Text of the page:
After such techniques were banned, certain pitchers elevated their application to something of a stealthy art form. Pitchers would hide nail files in their belts, glue sandpaper to their fingertips or apply Vaseline to their pants zippers (presumably the last place an umpire would ever inspect). What might appear to be an innocent groin adjustment could in fact be a pitcher discreetly dabbing lubricant onto his finger.
While such doctoring is against the rules today, you'll still occasionally see a pitcher get caught performing orb surgery (or preparing to), like when Tampa Bay Devil Rays reliever Joel Peralta was ejected from a June 2012 game against the Washington Nationals. Officials booted Peralta after they found "a significant amount of pine tar" in his glove [source: Mercury News].
Some have stepped forward in defense of doctored balls. Elwin Charles Roe, aka "Preacher" Roe, a former star pitcher for the Brooklyn Dodgers, outed himself as a spitball thrower in 1955, after his retirement. Over the years, he insisted that the pitch was ethical and not inherently unsafe [source: Goldstein].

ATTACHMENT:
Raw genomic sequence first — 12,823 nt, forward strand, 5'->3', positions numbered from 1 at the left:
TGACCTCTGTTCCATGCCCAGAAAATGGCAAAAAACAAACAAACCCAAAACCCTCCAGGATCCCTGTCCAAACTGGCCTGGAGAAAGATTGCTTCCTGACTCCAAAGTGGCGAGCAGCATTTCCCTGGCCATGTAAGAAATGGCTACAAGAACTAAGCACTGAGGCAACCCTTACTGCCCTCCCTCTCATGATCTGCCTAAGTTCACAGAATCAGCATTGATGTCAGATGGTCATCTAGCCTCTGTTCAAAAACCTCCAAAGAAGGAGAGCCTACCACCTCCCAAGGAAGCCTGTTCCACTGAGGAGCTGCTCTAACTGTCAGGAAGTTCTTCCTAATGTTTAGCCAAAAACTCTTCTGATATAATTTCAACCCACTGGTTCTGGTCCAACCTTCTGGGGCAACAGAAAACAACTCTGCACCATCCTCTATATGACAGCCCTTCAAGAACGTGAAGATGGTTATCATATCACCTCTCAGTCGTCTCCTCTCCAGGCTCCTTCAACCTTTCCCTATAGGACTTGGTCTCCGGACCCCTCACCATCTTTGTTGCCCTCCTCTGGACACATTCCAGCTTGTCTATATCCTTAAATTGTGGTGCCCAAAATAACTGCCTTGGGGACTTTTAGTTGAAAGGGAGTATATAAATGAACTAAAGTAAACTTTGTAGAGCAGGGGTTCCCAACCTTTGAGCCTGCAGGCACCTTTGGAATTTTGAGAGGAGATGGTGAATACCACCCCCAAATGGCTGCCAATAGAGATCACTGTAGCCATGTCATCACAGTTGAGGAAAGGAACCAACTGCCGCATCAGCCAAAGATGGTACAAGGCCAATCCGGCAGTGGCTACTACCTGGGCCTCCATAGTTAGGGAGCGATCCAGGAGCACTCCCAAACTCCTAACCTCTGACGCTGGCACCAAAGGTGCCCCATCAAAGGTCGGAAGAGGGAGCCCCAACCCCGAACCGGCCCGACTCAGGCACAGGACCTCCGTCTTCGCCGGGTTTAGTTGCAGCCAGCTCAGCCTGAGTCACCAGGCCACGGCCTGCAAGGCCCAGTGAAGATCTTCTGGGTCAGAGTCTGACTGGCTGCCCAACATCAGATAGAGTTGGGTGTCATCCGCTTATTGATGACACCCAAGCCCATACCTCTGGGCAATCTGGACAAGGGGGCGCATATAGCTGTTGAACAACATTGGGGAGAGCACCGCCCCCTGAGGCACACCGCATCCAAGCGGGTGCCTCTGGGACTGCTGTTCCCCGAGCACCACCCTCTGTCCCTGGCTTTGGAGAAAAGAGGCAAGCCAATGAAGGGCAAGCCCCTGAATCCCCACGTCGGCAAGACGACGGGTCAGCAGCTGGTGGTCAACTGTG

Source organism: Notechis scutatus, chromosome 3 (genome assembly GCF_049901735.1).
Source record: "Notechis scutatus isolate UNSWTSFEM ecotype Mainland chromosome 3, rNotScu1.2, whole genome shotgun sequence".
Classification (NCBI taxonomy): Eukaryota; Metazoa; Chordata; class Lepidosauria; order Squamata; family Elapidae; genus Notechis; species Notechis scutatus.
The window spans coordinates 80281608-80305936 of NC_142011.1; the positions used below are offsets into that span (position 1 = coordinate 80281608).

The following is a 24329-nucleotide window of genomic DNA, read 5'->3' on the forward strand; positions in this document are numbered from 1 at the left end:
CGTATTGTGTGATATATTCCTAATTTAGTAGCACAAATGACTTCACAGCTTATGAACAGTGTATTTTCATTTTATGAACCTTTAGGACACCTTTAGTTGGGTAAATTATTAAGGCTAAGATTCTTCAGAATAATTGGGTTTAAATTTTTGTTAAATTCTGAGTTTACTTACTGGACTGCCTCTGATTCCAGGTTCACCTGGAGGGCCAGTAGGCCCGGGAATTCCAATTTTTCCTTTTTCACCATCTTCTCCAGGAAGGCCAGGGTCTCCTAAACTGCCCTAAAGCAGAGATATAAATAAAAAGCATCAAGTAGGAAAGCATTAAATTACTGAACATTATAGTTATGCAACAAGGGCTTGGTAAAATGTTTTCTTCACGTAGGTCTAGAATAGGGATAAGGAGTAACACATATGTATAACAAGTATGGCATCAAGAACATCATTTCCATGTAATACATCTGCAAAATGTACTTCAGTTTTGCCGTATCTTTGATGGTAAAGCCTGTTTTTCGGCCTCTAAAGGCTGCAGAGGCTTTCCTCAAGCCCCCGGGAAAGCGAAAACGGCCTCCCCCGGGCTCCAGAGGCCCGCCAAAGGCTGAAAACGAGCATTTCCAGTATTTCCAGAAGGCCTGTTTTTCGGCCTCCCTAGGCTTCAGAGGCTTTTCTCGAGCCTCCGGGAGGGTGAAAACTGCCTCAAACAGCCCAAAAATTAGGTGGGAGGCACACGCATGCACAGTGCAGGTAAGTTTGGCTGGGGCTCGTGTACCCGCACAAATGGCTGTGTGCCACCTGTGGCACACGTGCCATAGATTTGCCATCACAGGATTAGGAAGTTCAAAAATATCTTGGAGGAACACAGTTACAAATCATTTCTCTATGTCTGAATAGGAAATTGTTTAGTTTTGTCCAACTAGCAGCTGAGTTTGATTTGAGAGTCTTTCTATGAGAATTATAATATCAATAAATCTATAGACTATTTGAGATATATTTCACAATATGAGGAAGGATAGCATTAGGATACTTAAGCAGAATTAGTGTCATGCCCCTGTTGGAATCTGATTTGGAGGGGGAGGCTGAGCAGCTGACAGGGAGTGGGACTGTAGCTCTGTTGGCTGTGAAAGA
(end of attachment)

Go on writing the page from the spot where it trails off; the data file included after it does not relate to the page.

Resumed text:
Despite appeals to legalize the spitball from people like Preacher Roe, who died in 2008, Major League Baseball continues to ban the practice of ball altering. Considering the gross-out potential, this perhaps isn't a bad idea. How scarred for life would you be as a fan if you caught a home run ball that had been marinating in Vaseline, loogie juice, tobacco spit or any combination of such goop?
Major League Baseball has rules to make sure the game doesn't become an arms race of ever-bigger and badder bats. The idea is to keep the game as much as possible about the (drug-free) players, rather than the equipment. Specifically, all bats for use in MLB games must be made of solid wood, not metal, which would cause a ball to travel farther when hit. Some players attempt to get around the rules governing bats by messing with the bats' insides.